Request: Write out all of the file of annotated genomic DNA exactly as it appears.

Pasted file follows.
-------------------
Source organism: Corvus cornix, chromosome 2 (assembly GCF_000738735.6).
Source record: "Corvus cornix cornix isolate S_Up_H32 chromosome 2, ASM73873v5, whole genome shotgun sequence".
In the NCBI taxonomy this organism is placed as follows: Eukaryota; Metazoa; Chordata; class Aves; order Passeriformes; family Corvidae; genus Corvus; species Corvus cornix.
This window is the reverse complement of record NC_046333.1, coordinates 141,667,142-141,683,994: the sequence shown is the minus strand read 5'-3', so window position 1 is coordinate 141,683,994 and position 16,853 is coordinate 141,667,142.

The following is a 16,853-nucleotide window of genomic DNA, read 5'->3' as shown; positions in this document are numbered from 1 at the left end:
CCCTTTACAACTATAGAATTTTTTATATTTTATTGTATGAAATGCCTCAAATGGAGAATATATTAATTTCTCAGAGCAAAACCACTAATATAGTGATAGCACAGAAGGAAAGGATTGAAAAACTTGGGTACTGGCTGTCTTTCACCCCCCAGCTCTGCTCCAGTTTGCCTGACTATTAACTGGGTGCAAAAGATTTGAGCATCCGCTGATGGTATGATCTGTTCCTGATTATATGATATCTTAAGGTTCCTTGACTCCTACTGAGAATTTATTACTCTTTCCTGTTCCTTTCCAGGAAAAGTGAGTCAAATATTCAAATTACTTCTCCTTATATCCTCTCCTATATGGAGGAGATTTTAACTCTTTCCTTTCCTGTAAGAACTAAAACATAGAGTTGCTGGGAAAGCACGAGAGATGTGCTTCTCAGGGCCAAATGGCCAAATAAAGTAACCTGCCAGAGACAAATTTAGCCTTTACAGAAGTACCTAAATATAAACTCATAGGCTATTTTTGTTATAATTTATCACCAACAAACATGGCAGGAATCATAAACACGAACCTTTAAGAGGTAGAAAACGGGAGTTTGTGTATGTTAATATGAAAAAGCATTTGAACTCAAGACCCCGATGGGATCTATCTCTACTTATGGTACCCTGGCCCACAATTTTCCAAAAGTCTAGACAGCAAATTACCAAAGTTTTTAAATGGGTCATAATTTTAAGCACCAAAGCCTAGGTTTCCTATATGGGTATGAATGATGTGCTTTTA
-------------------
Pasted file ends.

Source organism: Corvus cornix, chromosome 2 (assembly GCF_000738735.6).
Source record: "Corvus cornix cornix isolate S_Up_H32 chromosome 2, ASM73873v5, whole genome shotgun sequence".
In the NCBI taxonomy this organism is placed as follows: Eukaryota; Metazoa; Chordata; class Aves; order Passeriformes; family Corvidae; genus Corvus; species Corvus cornix.
This window is the reverse complement of record NC_046333.1, coordinates 141,667,142-141,683,994: the sequence shown is the minus strand read 5'-3', so window position 1 is coordinate 141,683,994 and position 16,853 is coordinate 141,667,142.

The following is a 16,853-nucleotide window of genomic DNA, read 5'->3' as shown; positions in this document are numbered from 1 at the left end:
CCCTTTACAACTATAGAATTTTTTATATTTTATTGTATGAAATGCCTCAAATGGAGAATATATTAATTTCTCAGAGCAAAACCACTAATATAGTGATAGCACAGAAGGAAAGGATTGAAAAACTTGGGTACTGGCTGTCTTTCACCCCCCAGCTCTGCTCCAGTTTGCCTGACTATTAACTGGGTGCAAAAGATTTGAGCATCCGCTGATGGTATGATCTGTTCCTGATTATATGATATCTTAAGGTTCCTTGACTCCTACTGAGAATTTATTACTCTTTCCTGTTCCTTTCCAGGAAAAGTGAGTCAAATATTCAAATTACTTCTCCTTATATCCTCTCCTATATGGAGGAGATTTTAACTCTTTCCTTTCCTGTAAGAACTAAAACATAGAGTTGCTGGGAAAGCACGAGAGATGTGCTTCTCAGGGCCAAATGGCCAAATAAAGTAACCTGCCAGAGACAAATTTAGCCTTTACAGAAGTACCTAAATATAAACTCATAGGCTATTTTTGTTATAATTTATCACCAACAAACATGGCAGGAATCATAAACACGAACCTTTAAGAGGTAGAAAACGGGAGTTTGTGTATGTTAATATGAAAAAGCATTTGAACTCAAGACCCCGATGGGATCTATCTCTACTTATGGTACCCTGGCCCACAATTTTCCAAAAGTCTAGACAGCAAATTACCAAAGTTTTTAAATGGGTCATAATTTTAAGCACCAAAGCCTAGGTTTCCTATATGGGTATGAATGATGTGCTTTTA